“The History of Christmas Trees”

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The History of Christmas Trees

By Julian Terry S. Bass

There are many things that come to our minds when we think of Christmas, be it the stockings we hang by the fireplace, the wreaths that adorn our doorsteps and even the milk and cookies we occasionally leave in the living room for our yearly visitor. You could say that Christmas is a very symbolic celebration with many of its traditions holding a place in our hearts going back to our childhoods. 

But if there’s one thing we Filipinos never forget during the holidays, it’s the brilliantly lit Christmas tree that stands as a proud centerpiece. The Christmas Tree maintains its roots as a staple of the Christmas Season on par with the jolly saint himself, and here in The Philippines where Christmas can start as early as September, not a day goes by where our homes and malls stay unlit by these lovely displays

Figure 1. The Christmas Tree at S. Maison from last year
Figure 2. A smaller Christmas Tree in the local Krispy Kreme of Paseo de Magallanes from last year

The Coronavirus has certainly had its dampening effects on all our spirits these holidays, but that hasn’t stopped us from bringing the festivities to the pockets of our own homes and shining the walls with a myriad of red and green.

When I looked at the Christmas Tree concept from a more abstract point of view, I couldn’t help but ask myself:

“Why? What compels us to find some random tree and hang ornaments on it? Couldn’t we use some other object as a frame?”

Sure you can write it off to religion or the passing of tradition, but it’s an interesting topic to look at how we first came up with the idea of using a living tree as an ornament frame.

Going back to ancient civilizations like the Egyptians and Romans, Evergreens (plants with green leaves all year round) saw special symbolic use before the advent of Christianity. People saw defensive properties in these plants that would help ward off evil spirits and illness

Figure 3. A group of Evergreen trees commonly used today for Christmas

On a more religious note, these two civilizations also saw use of Evergreens in venerating their gods. The Egyptians worshiped their sun deity, Ra, by filling their homes with Green Palm Rushes to celebrate Ra recovering from illness. The Romans followed a similar fashion during their “Saturnalia” feast in honor of Saturn, the god of agriculture, wherein Evergreen boughs decorated their homes and temples.

While these events saw the use of Evergreens, they still don’t supply the hidden link to where trees began use in the way we see today. This is where history sort of blurs as there are many claims from different locations as to where the first instance of the tradition started.

Some believe Fir trees and Hawthorn plants were used in Northern Europe an estimated 1000 years ago for them to flower in their homes during Christmas. For those who did not have the means to afford such plants, small pyramids of wood were erected in homes and decorated with candles and paper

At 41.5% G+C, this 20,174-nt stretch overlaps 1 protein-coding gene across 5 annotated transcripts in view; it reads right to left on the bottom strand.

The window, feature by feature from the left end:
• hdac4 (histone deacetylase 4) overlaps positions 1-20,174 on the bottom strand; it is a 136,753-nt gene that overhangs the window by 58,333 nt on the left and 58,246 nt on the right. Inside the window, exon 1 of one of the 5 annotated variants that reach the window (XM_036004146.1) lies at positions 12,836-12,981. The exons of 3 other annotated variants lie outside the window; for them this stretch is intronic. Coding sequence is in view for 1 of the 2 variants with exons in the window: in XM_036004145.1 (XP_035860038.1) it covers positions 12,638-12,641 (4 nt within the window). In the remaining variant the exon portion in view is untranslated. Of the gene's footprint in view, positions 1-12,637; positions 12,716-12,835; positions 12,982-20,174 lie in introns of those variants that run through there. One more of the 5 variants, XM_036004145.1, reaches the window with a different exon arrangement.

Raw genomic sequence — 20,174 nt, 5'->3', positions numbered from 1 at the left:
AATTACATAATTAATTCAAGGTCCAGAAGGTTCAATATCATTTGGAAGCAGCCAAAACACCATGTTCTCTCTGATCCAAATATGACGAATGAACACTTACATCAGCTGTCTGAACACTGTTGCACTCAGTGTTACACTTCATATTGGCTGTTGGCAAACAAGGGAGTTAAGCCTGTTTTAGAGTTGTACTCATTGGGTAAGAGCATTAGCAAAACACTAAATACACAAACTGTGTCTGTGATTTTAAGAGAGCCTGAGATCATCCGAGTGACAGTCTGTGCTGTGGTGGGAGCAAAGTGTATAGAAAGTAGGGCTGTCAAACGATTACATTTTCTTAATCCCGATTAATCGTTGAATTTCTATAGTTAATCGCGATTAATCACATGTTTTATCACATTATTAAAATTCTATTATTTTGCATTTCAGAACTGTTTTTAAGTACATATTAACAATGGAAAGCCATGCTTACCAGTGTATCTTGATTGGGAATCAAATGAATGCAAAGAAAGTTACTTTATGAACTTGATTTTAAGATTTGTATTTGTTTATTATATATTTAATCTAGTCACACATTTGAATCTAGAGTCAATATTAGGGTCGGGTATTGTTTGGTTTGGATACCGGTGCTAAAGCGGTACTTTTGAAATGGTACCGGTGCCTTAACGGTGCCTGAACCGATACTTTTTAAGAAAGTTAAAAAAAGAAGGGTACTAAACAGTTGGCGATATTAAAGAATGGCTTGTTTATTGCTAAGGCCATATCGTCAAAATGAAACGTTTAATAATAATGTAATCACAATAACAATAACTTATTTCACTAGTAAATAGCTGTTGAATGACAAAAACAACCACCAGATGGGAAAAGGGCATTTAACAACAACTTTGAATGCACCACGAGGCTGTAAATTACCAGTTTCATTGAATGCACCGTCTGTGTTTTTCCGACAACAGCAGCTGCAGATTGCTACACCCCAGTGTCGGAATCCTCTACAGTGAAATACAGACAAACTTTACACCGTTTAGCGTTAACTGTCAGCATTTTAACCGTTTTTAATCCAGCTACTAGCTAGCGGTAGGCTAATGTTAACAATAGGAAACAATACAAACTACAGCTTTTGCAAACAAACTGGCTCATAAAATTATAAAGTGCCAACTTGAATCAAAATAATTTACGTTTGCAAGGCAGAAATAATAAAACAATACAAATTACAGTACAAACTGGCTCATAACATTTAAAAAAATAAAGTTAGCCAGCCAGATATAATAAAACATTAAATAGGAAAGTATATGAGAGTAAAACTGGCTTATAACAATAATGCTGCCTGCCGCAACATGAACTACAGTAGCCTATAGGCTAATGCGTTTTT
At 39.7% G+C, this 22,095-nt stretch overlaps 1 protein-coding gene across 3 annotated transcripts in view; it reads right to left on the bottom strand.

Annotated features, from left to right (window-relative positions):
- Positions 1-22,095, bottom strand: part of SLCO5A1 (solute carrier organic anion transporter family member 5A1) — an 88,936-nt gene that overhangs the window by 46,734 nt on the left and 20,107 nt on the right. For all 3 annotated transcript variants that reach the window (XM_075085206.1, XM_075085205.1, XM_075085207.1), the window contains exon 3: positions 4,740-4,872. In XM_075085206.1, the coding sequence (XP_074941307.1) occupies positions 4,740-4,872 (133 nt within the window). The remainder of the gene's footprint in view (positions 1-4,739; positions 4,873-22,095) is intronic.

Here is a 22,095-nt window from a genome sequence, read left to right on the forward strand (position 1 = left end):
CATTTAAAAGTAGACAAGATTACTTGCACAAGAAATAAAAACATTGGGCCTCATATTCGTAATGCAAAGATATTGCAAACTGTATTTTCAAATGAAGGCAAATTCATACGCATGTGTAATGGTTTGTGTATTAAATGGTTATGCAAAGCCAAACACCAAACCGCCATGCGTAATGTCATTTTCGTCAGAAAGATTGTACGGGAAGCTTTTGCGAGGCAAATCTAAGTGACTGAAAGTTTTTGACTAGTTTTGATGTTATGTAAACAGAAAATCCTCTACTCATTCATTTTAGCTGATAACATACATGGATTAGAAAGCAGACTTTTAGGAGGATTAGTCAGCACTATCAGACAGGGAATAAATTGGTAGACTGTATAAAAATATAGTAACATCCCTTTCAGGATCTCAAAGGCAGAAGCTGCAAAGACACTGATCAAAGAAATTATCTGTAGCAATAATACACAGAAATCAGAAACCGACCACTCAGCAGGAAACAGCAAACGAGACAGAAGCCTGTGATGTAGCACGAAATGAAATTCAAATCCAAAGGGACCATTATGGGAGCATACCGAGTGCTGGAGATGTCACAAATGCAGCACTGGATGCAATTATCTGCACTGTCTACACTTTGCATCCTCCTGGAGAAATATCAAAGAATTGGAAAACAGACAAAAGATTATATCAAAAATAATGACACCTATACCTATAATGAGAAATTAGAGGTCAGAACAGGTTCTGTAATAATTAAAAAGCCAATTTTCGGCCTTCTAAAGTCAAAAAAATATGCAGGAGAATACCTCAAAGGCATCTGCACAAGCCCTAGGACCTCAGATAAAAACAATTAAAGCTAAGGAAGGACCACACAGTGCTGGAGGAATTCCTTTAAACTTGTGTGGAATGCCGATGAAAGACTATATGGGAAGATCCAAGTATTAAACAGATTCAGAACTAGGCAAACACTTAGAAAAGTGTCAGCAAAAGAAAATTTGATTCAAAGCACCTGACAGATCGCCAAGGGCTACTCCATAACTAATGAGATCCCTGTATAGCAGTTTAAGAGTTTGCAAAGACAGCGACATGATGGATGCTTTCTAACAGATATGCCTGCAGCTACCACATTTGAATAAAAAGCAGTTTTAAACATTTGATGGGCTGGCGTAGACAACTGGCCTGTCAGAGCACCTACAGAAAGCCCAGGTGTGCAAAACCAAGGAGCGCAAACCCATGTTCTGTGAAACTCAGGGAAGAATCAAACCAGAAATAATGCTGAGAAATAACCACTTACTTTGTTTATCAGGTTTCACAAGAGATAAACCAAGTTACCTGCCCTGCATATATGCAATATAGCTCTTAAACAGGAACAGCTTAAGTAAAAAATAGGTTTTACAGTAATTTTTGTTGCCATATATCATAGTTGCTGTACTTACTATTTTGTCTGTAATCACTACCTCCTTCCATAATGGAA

Figure 4. A sample of a Hawthorn plant

It is also widely believed by historians that it was in old Germany where the first true Christmas trees were displayed in homes; those which were decorated with edibles like apples and pretzels. The popular theory states that the 16th-century Protestant reformer, Martin Luther, erected the first tree in his home that was wired with lit candles on its branches. The story goes that he took notice of the brilliant night stars over the lush evergreens near his home and sought to recapture the scene for his family

Figure 5. What Martin Luther may have seen that night

That point started the rise in the tradition’s popularity over many nations. While America took notice, they did not accept the idea at first as they saw the trees as pagan (a religious view which opposes the main world religions) symbols which conflicted with the spreading influence of Christianity. The Americans chose to follow their traditional Christian holiday sermons and wrote the trees off as oddities.

This all changed, however, when the Christmas Tree concept made its way to the old United Kingdom. The renowned Queen Victoria and the German Prince Albert took a liking to the idea of an ornamental tree in their home. They then were sketched with a large Christmas Tree in their living room alongside their kids.

Figure 6. The family sketched alongside an early Christmas Tree

The interesting thing here is that their love for the Christmas Tree sparked a new view of the tradition, and not just in Britain but in other nations like America as well. The Americans were very fond of the British royals and seeing them accepting the tradition helped them to accept it themselves. While the Germans continued using apples, nuts and cookies to decorate their trees, the Americans began making their own homemade ornaments which helped morph the Christmas Tree into the modern form we see on our doorsteps today.

Having been absorbed into Christianity sometime around the 19th century, the Christmas Tree along with its apple and candle adornments grew an even greater religious symbolism. The tree represented the fabled Tree of Life, while the bright candles symbolized the light of Christ as guidance and the apples symbolized the early sin of Adam and Eve.

With the modernization of the Christmas Tree in our Philippine setting, some modifications have arisen since then with plastic or artificial trees also being distributed across the country. I find a very refreshing feeling in knowing that our blooming, evergreen idols saw much growth with time from humble decorative beginnings to becoming a religious pillar of society. Whether artificial or real, large or small, public or hidden, we Filipinos share the collective spirit which is the love of the Christmas Tree as it brightens up our holidays, both figuratively and literally.